Driving lesson

SPOTLIGHT: Meet Benjamin, the medical student who drives a dump truck

Not everyone is lucky enough to be born with a silver spoon. Some people have to fight through thick and thin to make ends meet, and Chinedum Benjamin falls into that category.

Despite his lackluster track record, Benjamin, a final year medical and surgical student at the University of Nigeria, Nsukka (UNN), continued to counter the odds.

The medical student juggles several menial jobs to support his studies and his family, one of which is driving a dump truck.

In this interview, Benjamin tells TheCable Lifestyle about his dreams of becoming an obstetrician and gynecologist, driving a dump truck, life’s challenges and how he weathered the storms.

Tell us a bit about yourself. Can we meet you?

I am from Ebe, Udi local government in Enugu state. I am currently a final year medical and surgical student at the University of Nigeria Teaching Hospital (UNTH). I was born into a poor family of six children – 3 boys and 3 girls. I am the last child. We lived in a place called Pottery in Iva Valley, Enugu.

Can you tell us about your childhood, your education and your childhood memories?

My father is now late. He was a mason, while my mother sold bitter leaves. The rest of my siblings also worked part-time and worked in companies, not for the government. We helped them because what they were doing was enough to feed themselves, but not enough to educate and do other things. When I was younger, I helped prepare the vegetables (bitter leaf).

Sometimes I went to sell in a convenience store or followed my father to work to mix cement and sand. There was a creek where the dumpster drivers came to load sand and gravel, sometimes I would go there when I was 5 or 6 to sell bound water – not bagged water. We will take nylon, pour water on it and put it in the freezer to sell when it gets cold.

It continued from when I was about six until I was twelve. In fifth grade, I decided that I wanted to become a priest. At that time, I was one of the altar boys who served mass. I was in love with the priesthood, hence my decision to become a priest. I also had the second option of becoming a doctor.

After my six primary exams, I got the seminary form, but my father was sick during that time. The day after I bought the form, my dad was in the hospital and he died a day or two after I bought the form, so I didn’t fill it out.

I decided not to go back there because I didn’t want my mother to carry the burden alone because I knew it would cost her dearly. So, I returned the form, took the common entrance exams and went to secondary school. In high school, I had good friends who helped me because this neighborhood was more like a ghetto.

Why did you decide to study medicine?

When I was in fifth grade, there was a time when they invited a man to speak to us at our morning assembly. The man usually talked about career paths. He asked those who wanted to be lawyers or doctors to raise their hands. Like I said, I wanted to be a priest back then, but I just thought what would happen if it didn’t work out?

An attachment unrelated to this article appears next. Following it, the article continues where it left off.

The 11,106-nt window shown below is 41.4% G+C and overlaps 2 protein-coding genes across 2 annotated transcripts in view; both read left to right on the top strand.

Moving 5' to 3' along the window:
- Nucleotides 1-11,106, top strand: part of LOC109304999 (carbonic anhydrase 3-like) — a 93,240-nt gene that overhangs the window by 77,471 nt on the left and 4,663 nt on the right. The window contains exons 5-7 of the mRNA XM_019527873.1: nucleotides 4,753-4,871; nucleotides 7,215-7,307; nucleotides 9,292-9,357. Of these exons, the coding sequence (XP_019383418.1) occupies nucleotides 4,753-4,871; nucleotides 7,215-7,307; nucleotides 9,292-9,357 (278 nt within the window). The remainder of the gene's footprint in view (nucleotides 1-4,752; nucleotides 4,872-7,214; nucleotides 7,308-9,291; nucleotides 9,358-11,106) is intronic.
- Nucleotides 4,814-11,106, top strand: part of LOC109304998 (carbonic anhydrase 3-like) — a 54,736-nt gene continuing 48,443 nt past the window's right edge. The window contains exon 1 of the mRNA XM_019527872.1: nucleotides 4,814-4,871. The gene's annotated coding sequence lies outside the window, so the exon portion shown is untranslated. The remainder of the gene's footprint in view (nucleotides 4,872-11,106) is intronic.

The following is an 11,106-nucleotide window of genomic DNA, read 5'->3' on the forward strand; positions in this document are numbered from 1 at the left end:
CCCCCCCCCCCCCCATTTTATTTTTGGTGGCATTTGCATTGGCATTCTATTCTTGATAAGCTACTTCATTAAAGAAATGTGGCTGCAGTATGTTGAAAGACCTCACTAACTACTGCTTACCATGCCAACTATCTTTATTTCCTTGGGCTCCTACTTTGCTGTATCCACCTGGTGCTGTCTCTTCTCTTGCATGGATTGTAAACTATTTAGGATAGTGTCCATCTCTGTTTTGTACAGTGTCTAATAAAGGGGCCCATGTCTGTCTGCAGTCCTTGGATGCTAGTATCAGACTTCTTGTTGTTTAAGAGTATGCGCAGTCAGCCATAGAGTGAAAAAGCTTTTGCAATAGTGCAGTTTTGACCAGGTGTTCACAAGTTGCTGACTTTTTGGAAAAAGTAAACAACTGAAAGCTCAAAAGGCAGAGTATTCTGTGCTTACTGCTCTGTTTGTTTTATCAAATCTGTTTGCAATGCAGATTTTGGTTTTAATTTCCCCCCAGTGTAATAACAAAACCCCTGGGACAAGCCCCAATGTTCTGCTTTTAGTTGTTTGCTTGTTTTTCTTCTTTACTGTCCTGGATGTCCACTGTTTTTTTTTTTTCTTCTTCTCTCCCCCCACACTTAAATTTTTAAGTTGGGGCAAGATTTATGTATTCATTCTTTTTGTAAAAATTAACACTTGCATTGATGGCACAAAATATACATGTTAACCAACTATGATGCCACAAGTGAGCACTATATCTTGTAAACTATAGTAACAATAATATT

So I decided to add medicine and surgery. The reason was that I had known a man in our region, his name is Doctor Ugo, he is also a gynecologist and he had a private clinic.

I greatly admired the man. We didn’t usually talk but I saw him and knew what he was doing. I liked it and decided to study medicine, although I thought there was also money in the profession because no one wants to study anything and will not succeed. Later I discovered that there was no money in medicine. I want to specialize in obstetrics and gynecology. My second choice is general surgery

Medicine and dumpster driving are two very different career paths, how did you come to be a dumpster driver?

I studied and combined it with work. At some point I stopped selling the water and joined the boys filling the dumpster with a shovel. I also joined those pulling the sand out of the creek and washing the gravel. Even during school holidays, I went to the construction site to work and even helped my brother and my cousin on the construction sites. During my college years, I wasn’t so strong academically because I didn’t read a lot, which I learned in my senior year.

My classmate then in JSS2 who was my very close friend came first and that motivated me to drop out. After passing the WAEC, I went back to join my older brother at the tipper site, at the time he was driving a tipper for someone. Then I followed him to work and load the dumpster with sand and gravel or debris from a demolished structure. He started teaching me to drive, from there I started driving home after the day’s work, then moved on to drive a loaded dumpster. After about six months, I quit and went back for JAMB and Post UTME courses. I financed myself with the money I earned by working.